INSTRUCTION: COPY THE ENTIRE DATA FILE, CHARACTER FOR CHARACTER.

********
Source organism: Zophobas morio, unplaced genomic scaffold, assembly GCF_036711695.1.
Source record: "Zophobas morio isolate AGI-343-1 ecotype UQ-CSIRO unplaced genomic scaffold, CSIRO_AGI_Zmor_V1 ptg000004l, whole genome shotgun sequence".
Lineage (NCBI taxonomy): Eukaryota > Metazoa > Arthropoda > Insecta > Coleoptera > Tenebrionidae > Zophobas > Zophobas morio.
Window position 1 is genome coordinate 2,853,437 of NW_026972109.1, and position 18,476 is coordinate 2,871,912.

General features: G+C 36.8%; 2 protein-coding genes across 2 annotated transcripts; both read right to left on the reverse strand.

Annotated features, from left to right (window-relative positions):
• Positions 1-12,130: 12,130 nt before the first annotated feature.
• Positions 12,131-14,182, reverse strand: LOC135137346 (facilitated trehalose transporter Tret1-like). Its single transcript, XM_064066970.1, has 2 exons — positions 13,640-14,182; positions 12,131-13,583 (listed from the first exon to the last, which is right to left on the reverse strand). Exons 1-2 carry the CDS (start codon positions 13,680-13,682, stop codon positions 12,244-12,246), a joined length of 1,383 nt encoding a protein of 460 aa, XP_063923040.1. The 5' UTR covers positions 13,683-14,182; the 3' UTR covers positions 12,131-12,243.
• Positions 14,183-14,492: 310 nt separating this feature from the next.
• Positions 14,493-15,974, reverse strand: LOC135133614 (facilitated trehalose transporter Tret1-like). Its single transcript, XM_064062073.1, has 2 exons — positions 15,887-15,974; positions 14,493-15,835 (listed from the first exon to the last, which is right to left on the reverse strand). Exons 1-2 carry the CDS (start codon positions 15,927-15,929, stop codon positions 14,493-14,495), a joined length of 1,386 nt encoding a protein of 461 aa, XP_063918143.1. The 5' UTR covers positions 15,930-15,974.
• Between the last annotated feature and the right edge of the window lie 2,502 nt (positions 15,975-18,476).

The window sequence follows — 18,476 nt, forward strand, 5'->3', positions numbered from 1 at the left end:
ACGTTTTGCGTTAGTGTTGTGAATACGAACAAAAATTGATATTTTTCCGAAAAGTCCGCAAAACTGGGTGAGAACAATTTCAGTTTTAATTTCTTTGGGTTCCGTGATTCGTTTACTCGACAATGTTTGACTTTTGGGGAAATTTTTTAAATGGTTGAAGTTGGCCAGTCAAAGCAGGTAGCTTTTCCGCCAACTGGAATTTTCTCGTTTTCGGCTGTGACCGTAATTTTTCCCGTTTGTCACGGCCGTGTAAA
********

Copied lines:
Source organism: Zophobas morio, unplaced genomic scaffold, assembly GCF_036711695.1.
Source record: "Zophobas morio isolate AGI-343-1 ecotype UQ-CSIRO unplaced genomic scaffold, CSIRO_AGI_Zmor_V1 ptg000004l, whole genome shotgun sequence".
Lineage (NCBI taxonomy): Eukaryota > Metazoa > Arthropoda > Insecta > Coleoptera > Tenebrionidae > Zophobas > Zophobas morio.
Window position 1 is genome coordinate 2,853,437 of NW_026972109.1, and position 18,476 is coordinate 2,871,912.

General features: G+C 36.8%; 2 protein-coding genes across 2 annotated transcripts; both read right to left on the reverse strand.

Annotated features, from left to right (window-relative positions):
• Positions 1-12,130: 12,130 nt before the first annotated feature.
• Positions 12,131-14,182, reverse strand: LOC135137346 (facilitated trehalose transporter Tret1-like). Its single transcript, XM_064066970.1, has 2 exons — positions 13,640-14,182; positions 12,131-13,583 (listed from the first exon to the last, which is right to left on the reverse strand). Exons 1-2 carry the CDS (start codon positions 13,680-13,682, stop codon positions 12,244-12,246), a joined length of 1,383 nt encoding a protein of 460 aa, XP_063923040.1. The 5' UTR covers positions 13,683-14,182; the 3' UTR covers positions 12,131-12,243.
• Positions 14,183-14,492: 310 nt separating this feature from the next.
• Positions 14,493-15,974, reverse strand: LOC135133614 (facilitated trehalose transporter Tret1-like). Its single transcript, XM_064062073.1, has 2 exons — positions 15,887-15,974; positions 14,493-15,835 (listed from the first exon to the last, which is right to left on the reverse strand). Exons 1-2 carry the CDS (start codon positions 15,927-15,929, stop codon positions 14,493-14,495), a joined length of 1,386 nt encoding a protein of 461 aa, XP_063918143.1. The 5' UTR covers positions 15,930-15,974.
• Between the last annotated feature and the right edge of the window lie 2,502 nt (positions 15,975-18,476).

The window sequence follows — 18,476 nt, forward strand, 5'->3', positions numbered from 1 at the left end:
ACGTTTTGCGTTAGTGTTGTGAATACGAACAAAAATTGATATTTTTCCGAAAAGTCCGCAAAACTGGGTGAGAACAATTTCAGTTTTAATTTCTTTGGGTTCCGTGATTCGTTTACTCGACAATGTTTGACTTTTGGGGAAATTTTTTAAATGGTTGAAGTTGGCCAGTCAAAGCAGGTAGCTTTTCCGCCAACTGGAATTTTCTCGTTTTCGGCTGTGACCGTAATTTTTCCCGTTTGTCACGGCCGTGTAAA